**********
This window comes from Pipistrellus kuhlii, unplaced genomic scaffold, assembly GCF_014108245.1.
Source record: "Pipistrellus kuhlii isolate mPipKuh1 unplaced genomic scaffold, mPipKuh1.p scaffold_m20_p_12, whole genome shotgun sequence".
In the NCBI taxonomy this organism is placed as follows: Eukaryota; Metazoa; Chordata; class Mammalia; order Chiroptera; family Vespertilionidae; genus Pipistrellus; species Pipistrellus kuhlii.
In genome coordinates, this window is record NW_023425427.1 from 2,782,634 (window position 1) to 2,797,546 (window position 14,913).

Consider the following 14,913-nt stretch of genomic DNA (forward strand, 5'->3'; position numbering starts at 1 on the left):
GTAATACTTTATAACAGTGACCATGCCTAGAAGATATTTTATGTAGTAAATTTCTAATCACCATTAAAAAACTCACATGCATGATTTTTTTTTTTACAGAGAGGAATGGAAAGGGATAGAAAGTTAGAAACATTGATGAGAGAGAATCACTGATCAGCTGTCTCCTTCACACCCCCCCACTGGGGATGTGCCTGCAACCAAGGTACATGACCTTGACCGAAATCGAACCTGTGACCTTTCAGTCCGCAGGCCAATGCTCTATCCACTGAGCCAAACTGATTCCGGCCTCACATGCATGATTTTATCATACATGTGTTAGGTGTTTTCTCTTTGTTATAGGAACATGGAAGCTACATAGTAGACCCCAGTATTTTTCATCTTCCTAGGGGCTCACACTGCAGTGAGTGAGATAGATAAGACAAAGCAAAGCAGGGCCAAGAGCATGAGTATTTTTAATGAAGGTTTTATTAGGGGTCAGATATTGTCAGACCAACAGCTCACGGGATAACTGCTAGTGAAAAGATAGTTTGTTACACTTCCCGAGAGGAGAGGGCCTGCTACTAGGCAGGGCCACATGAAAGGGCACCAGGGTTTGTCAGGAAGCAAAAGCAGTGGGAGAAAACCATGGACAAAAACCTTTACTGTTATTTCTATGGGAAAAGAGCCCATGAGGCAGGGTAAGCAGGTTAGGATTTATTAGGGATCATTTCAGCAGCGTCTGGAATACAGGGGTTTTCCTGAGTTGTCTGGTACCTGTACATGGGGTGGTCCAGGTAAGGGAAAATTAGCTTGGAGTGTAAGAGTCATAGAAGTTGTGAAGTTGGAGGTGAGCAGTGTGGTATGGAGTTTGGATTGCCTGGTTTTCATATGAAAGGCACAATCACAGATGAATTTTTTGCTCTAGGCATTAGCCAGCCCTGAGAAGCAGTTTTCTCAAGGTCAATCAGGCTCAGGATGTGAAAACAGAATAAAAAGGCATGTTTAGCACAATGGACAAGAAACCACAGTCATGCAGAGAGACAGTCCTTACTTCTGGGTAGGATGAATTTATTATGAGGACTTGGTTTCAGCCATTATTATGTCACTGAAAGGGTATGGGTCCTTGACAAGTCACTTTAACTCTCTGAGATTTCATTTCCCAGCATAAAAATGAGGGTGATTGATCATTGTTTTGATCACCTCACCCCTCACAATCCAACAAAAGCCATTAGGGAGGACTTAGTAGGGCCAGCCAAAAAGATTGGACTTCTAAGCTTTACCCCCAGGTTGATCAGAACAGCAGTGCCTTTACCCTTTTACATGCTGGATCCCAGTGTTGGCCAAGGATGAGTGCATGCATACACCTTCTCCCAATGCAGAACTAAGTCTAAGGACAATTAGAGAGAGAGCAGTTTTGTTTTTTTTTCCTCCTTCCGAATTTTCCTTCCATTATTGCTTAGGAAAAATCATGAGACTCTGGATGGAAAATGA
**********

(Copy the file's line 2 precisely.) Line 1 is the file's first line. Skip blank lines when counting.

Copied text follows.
Source record: "Pipistrellus kuhlii isolate mPipKuh1 unplaced genomic scaffold, mPipKuh1.p scaffold_m20_p_12, whole genome shotgun sequence".